In response to what became a school of thought under the name “Cyberlibertatianism” there arose “Cyberpaternalism”. The most prominent representatives of this school are Lawrence Lessig, especially in his book Code 2.0 (Lessig 2006), and Joel R. Reidenberg, in his paper “Lex Informatica: The formulation of information policy rules through technology”. (Reidenberg 1997) Both scholars, and many others, claim that real-world governments, through laws and other means, not only could but should, regulate Cyberspace interactions. Both confess that traditional laws may have a hard time trying to regulate this space. In Reidenberg’s words: “serious jurisdictional obstacles confront the enforcement of any substantive legal rights in the network environment.” (Reidenberg 1997, 554) However, a better means to regulate Cyberspace, one that already does, albeit under little to no control of governments, is the technical architecture of Cyberspace itself. In other words, the Internet protocols, and software, the Code.
Lessig believes that there can be no doubt that the Code of Cyberspace will continue to be built adding more regulations to people’s behavior and interactions in this space, the questions he thinks to be more important are: By whom will this code be developed? And with what values? (Lessig 2006, 6) Accordingly, he makes clear that:
We can build, architect or code cyberspace to protect values that we believe are fundamental. Or we can build, architect or code cyberspace to allow those values to disappear. There is no middle ground. (p. 6)
Reidenberg calls “the set of rules for information flows imposed by technology and communication networks,” Lex Informatica (Information Law) (Reidenberg 1997, 555), and he asserts that:
Policymakers can and should look to Lex Informatica as a useful extra-legal instrument that may be used to achieve objectives that otherwise challenge conventional laws and attempts by governments to regulate across jurisdictional lines. (p. 556)
This call on governments to “intervene at the code level,” ordering those developing it “to build in their values,“ has been actually taken on board by governments rather strongly, especially in the last two decades. (Bernal 2018, 22)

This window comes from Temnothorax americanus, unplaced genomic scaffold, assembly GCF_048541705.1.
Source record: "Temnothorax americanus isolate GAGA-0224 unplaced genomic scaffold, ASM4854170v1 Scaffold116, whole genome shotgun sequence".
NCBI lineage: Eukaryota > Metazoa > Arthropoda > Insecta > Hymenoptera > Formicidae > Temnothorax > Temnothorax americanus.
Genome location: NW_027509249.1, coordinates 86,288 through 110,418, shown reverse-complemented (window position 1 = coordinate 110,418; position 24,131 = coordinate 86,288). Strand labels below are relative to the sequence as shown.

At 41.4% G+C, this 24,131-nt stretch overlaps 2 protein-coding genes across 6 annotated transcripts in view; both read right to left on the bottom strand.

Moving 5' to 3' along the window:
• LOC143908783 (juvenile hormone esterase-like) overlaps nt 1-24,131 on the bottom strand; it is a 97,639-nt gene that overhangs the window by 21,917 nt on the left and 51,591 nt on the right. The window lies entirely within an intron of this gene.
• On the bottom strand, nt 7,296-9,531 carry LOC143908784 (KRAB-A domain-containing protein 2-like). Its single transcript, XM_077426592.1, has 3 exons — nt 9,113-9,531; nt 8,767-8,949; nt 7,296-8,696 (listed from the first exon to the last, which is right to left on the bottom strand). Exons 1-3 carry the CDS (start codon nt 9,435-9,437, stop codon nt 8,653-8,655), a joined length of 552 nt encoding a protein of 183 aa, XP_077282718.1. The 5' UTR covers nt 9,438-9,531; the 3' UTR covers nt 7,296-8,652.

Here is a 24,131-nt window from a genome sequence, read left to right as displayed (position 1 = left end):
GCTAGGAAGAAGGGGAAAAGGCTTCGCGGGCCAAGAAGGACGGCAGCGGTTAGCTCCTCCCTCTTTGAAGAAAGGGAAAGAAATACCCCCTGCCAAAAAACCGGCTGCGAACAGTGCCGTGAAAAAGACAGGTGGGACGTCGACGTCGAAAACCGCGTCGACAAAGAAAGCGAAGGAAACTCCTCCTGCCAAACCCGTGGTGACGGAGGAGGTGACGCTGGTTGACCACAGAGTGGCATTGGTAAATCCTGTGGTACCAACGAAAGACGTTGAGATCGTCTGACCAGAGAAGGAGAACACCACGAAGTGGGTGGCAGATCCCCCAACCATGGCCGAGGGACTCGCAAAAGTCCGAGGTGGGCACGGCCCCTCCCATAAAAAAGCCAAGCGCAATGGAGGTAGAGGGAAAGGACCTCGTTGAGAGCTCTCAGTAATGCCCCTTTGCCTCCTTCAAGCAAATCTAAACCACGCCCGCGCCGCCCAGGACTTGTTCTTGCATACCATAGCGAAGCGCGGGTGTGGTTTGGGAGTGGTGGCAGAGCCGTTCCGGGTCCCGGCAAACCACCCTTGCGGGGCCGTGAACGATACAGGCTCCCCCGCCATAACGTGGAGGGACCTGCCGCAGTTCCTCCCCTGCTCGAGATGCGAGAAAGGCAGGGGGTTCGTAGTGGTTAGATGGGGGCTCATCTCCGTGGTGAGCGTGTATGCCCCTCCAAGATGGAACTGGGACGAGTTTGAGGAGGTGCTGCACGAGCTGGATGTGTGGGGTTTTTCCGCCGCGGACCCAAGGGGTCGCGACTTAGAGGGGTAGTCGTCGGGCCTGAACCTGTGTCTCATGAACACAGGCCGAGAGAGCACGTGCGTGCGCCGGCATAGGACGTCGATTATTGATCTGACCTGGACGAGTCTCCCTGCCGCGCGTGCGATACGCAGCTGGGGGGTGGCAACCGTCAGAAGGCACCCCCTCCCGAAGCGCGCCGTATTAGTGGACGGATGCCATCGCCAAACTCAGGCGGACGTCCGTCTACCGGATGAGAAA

The Status Quo
As governments work on the level of code to build in their values, here arises the questions “Which values?” and “Whose values”, and before that, are governments responsible for imposing certain values in the first place? (Bernal 2018, 22) In this regard, Paul Bernal says:
There is a burgeoning worldwide market in surveillance technology, whilst ‘content filtering’ and other methods of what amount to code-based censorship is being implemented for many different reasons from fighting extremism and piracy to ‘protecting’ children from ‘adult’ content. (Bernal 2018, 22)
But of course, direct intervention on the Code level is not enough for many or most governments. Law has become a tool for imposing such intervention, as well as a tool to directly regulate behavior and activities online. Therefore, companies whose content or services are accessible all over the world need to adjust many of their policies according to different sets of rules and laws, each imposing different and, in many cases, contradicting values. Companies apply different standards in different countries in order to preserve their profits. As an example, in March 2017, Facebook consented to a Pakistani government request blocking 85% of content that under laws in Pakistan was deemed blasphemous. (Bernal 2018, 23)
Generally speaking “the existing framework composed of national laws and a few multilateral treaties does not offer appropriate ‘tools’ for the prevailing relations in cyberspace.” (Weber 2015, 1) Additionally, “poorly conceived laws fail to produce the results they intend” (Bernal 2018, 24) Politicians are more likely to craft such “poorly conceived laws,” due to being under the spell of prevailing myths about Cyberspace, and its activities. Developed, democratic countries and inter-governmental organizations are liable to create law instruments that contradict their declared values. The Digital Rights Ireland Case is a good example of this.
Digital Rights Ireland is a small Irish NGO, that challenged the European Union’s Data Retention Directive which “compelled all ISPs and telecommunications service providers operating in Europe to collect and retain a subscriber’s incoming and outgoing phone numbers, IP addresses, location data, and other key telecom and Internet traffic data for a period of six months to two years.” (EFF 2014) The case ended on April 8, 2014, when the European Court of Justice declared the Data Retention Directive invalid.